WASHINGTON — After three years of almost single-handedly juicing up the slow-growing economy, Janet Yellen and the Federal Reserve should be looking at easier days ahead.

Yellen, in what will probably be her last full year as Fed chair, may finally get help from somewhere else in Washington.

Tax cuts and infrastructure spending planned by President-elect Donald Trump, if backed by the Republican-controlled Congress, would lighten the load for a Fed whose easy-money policies have been the primary economic support for the nation.

She is already breathing easier on the Fed’s employment mandate; the jobless rate is at a nine-year low of 4.6 percent. Inflation, too, is under control and, by all accounts, creeping toward the central bank’s optimal level of 2 percent.

And yet, Yellen may come under as much economic and political pressure as ever, on both the Fed’s policy and the independence of the institution.

The Trump administration is almost certain to push back as she and her colleagues lift interest rates from historical lows. The Fed began with a small increase in its benchmark rate this month, only the second rise in more than a decade. But officials signaled a quickening of rate hikes in 2017.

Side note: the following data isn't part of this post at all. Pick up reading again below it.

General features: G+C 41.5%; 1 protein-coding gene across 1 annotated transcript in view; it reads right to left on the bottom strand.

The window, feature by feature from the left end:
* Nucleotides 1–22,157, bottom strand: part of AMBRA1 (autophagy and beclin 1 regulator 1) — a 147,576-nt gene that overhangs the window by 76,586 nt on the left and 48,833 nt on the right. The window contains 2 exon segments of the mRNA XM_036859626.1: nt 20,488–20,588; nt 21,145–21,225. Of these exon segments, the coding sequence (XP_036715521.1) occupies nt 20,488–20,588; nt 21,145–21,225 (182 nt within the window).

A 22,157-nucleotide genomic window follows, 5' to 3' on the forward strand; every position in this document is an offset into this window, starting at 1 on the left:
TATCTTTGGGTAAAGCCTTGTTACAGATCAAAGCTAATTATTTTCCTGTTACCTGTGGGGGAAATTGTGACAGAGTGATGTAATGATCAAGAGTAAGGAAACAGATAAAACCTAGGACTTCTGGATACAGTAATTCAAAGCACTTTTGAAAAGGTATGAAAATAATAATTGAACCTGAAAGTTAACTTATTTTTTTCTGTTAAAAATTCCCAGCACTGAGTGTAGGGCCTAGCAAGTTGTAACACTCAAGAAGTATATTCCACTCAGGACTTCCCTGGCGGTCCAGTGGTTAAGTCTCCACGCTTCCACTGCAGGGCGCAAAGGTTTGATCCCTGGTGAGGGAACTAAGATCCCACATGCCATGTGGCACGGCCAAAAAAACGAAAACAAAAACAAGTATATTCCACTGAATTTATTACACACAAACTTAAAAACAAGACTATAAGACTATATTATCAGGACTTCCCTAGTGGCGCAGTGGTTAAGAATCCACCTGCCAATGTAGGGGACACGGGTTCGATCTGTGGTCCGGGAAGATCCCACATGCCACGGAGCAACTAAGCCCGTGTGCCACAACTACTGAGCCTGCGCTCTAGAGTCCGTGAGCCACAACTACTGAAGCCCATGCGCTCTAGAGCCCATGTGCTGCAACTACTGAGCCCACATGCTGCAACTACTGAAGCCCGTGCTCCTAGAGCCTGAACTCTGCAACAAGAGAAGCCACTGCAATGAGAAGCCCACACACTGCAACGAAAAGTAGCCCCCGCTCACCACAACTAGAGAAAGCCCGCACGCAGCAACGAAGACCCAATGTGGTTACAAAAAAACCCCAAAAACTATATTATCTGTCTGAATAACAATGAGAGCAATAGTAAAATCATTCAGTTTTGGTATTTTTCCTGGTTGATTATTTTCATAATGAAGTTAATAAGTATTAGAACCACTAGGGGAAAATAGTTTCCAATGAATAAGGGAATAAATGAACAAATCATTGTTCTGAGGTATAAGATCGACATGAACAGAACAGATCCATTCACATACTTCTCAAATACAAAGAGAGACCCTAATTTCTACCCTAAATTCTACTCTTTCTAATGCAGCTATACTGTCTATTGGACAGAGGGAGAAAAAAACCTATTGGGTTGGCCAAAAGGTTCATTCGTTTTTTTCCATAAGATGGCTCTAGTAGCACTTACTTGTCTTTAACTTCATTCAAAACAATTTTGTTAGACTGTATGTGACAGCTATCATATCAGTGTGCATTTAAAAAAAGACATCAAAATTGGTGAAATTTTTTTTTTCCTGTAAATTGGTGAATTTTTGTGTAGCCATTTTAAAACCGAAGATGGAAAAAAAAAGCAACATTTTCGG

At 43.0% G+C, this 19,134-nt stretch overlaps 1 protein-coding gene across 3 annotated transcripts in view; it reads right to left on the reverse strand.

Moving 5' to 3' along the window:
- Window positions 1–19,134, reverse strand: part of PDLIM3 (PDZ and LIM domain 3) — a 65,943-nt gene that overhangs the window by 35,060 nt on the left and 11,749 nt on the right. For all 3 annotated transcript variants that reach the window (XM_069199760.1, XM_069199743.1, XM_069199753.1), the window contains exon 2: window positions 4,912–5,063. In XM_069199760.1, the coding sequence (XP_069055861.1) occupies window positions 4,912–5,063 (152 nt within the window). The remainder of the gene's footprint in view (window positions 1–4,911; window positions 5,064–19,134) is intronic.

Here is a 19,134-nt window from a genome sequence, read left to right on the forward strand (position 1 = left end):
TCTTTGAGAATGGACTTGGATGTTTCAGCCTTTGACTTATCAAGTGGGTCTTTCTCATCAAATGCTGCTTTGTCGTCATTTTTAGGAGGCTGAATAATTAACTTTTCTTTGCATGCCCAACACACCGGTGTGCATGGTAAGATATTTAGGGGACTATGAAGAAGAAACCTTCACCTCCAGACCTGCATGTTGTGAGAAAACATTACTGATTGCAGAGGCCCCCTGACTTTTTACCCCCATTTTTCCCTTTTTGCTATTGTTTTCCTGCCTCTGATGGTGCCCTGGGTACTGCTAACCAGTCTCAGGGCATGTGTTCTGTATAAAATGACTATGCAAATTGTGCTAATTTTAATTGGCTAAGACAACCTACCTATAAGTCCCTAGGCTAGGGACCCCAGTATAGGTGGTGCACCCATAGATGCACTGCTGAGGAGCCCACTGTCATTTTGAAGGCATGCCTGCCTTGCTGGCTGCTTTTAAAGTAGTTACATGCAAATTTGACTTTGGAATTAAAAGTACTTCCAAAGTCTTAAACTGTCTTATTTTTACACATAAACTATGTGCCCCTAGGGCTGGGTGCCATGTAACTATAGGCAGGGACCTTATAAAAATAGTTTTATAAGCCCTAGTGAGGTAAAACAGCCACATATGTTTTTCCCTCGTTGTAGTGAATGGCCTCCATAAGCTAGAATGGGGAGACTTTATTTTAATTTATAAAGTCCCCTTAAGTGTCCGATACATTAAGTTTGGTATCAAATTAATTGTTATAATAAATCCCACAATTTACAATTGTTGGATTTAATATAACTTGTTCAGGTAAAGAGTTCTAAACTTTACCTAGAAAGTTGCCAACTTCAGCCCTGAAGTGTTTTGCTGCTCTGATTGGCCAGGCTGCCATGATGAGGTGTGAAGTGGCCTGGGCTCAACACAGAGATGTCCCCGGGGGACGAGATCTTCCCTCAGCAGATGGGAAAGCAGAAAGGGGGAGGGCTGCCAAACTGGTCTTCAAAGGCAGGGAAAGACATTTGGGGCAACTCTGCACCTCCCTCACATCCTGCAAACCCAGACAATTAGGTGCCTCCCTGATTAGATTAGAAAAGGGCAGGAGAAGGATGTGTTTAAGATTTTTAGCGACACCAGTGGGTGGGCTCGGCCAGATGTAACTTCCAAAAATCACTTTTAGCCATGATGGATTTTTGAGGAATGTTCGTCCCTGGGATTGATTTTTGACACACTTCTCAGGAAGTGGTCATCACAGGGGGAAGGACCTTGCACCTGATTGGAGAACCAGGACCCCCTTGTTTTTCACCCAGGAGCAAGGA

As a presidential candidate, Trump offered contradictory views when it came to the Fed. He first applauded Yellen, saying he too was a “low-interest-rate person.” Later he accused the Fed leader of keeping rates low for political reasons and said he would most likely replace Yellen when her term expires in early 2018. Trump’s pick for Treasury secretary, Steven Mnuchin, said that he thinks Yellen has done a good job.

No one knows for sure where Trump and his economic team stand on monetary policy. The New York real estate developer, who has capitalized on cheap rates, didn’t comment or tweet about the Fed’s widely expected rate bump on Dec. 14. But if history is any guide, he’s not likely to favor faster interest rate increases.

“No president ever does,” said Alice Rivlin, a former Fed vice chairwoman.

That’s because higher interest rates increase borrowing costs for businesses and consumers, which tends to slow lending and investments. The interest-sensitive housing market will be particularly vulnerable. The 10-year bond yield, a benchmark for mortgages, already has jumped to 2.6 percent from 1.8 percent in early November on expectations that a major fiscal stimulus would lift economic growth and inflation.

Fed policymakers have forecast the equivalent of three quarter-point rate increases for next year, but some economists see four or more hikes. And while Yellen has been cautious to reserve judgment on any anticipated fiscal stimulus, she seemed somewhat cool to the idea when asked immediately after the Fed’s rate increase announcement.

“I do want to make clear that I have not recommended running a hot economy as some sort of experiment,” she said.